Tuesday, June 10, 2008

Agent as Terrifying Beast

This is cross posted from the Manuscript Mavens!

Last week I was talking about a conference I went to and some of the writing myths that I kept hearing over and over again. This week, I want to talk about another myth: the agent as terrifying beast.

Someone at the con told the story of a friend of hers who was so stressed out every time her agent called -- so terrified and nervous -- that she had to get a phone with a mute button so that she could take the call in the bathroom. We're not talking about the first time they talked, we're talking years of this.

Yes, it's easy to get nervous when you're talking to agents, especially the first time. And yes, my heart was pounding when I first talked to my agent on the phone. But the thing to remember is that you and your agent are partners -- you're working together to get the best deal that you can get (for you personally and your book).

I think sometimes it's easy to feel like it's us versus them: the writers versus the agents who are the gatekeepers to our goals. But like I said last week, agents want to make a sale as much as writers do. Agents want to find that great book, that promising client to work with.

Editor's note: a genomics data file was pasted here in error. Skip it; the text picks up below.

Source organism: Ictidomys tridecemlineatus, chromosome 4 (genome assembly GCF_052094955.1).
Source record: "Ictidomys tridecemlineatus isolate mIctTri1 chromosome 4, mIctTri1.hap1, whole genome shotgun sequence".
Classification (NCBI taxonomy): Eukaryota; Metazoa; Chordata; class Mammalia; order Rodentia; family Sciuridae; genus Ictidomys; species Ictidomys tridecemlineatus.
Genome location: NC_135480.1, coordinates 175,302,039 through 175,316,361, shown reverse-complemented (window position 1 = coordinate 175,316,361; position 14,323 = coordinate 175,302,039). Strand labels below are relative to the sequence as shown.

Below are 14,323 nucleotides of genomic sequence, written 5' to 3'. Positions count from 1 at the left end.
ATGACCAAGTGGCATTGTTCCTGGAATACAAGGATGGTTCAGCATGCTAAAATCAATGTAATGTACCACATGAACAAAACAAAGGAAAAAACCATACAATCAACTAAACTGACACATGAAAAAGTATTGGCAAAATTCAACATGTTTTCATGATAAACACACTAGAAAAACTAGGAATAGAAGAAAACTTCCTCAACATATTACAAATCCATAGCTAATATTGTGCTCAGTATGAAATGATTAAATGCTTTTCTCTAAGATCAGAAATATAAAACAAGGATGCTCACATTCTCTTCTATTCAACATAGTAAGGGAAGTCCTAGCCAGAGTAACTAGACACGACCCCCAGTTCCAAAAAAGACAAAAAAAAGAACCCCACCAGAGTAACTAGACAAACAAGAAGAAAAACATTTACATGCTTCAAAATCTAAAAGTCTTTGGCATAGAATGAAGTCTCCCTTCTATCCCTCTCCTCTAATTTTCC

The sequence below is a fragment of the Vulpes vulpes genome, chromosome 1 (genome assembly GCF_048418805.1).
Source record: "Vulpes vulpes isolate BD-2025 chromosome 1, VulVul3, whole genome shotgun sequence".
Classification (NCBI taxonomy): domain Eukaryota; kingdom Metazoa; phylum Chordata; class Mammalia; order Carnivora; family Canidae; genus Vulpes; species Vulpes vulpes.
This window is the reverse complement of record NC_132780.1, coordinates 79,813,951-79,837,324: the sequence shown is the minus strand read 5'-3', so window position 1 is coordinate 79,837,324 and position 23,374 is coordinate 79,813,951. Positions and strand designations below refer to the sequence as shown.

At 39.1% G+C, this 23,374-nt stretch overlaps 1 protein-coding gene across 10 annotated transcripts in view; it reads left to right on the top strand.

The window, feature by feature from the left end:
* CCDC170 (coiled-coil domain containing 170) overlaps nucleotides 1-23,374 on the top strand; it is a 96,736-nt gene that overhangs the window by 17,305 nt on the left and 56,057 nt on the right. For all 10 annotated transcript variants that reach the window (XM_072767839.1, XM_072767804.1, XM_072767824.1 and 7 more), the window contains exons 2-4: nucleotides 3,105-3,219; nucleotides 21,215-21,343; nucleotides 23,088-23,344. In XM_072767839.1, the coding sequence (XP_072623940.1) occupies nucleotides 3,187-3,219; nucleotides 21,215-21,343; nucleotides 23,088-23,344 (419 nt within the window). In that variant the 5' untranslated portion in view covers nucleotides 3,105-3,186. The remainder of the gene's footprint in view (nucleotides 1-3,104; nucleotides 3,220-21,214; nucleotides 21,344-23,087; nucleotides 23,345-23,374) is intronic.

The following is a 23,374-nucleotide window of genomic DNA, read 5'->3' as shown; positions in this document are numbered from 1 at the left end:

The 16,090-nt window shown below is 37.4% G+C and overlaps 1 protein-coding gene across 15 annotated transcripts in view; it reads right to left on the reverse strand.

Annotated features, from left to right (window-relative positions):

Sometimes I hear writers who are terrified to ask their agent questions and raise legitimate concerns even after they've signed a contract and been repped for a while. They're afraid of being "that client" that all agents dread -- needy, whiny, too much work to want to deal with. Sometimes it's hard to remember that not only are you in a partnership with your agent, you're also in a business relationship. And if you need information to handle your end of the business, you shouldn't hesitate to ask.

At the end of the day, I try to remember that agent and author are working towards the same goal. They're people just like us writers. They hate rejection, just like us writers. And they hope for that amazing sale, just like us.

1 comment:

Patrick said...

Actually, your agent works for you. You pay them. They are essentially your sales rep, selling your product.

Things you should let your agent know up front and you should talk about - if you want rejection slips, details of which editors your manuscripts have been sent to, how they handle YOUR money, etc

It's the mistaken gatekeeper view of agents that terrifies people and that comes from lack of confidence, because really, it's hard to imagine someone paying you for making stuff up.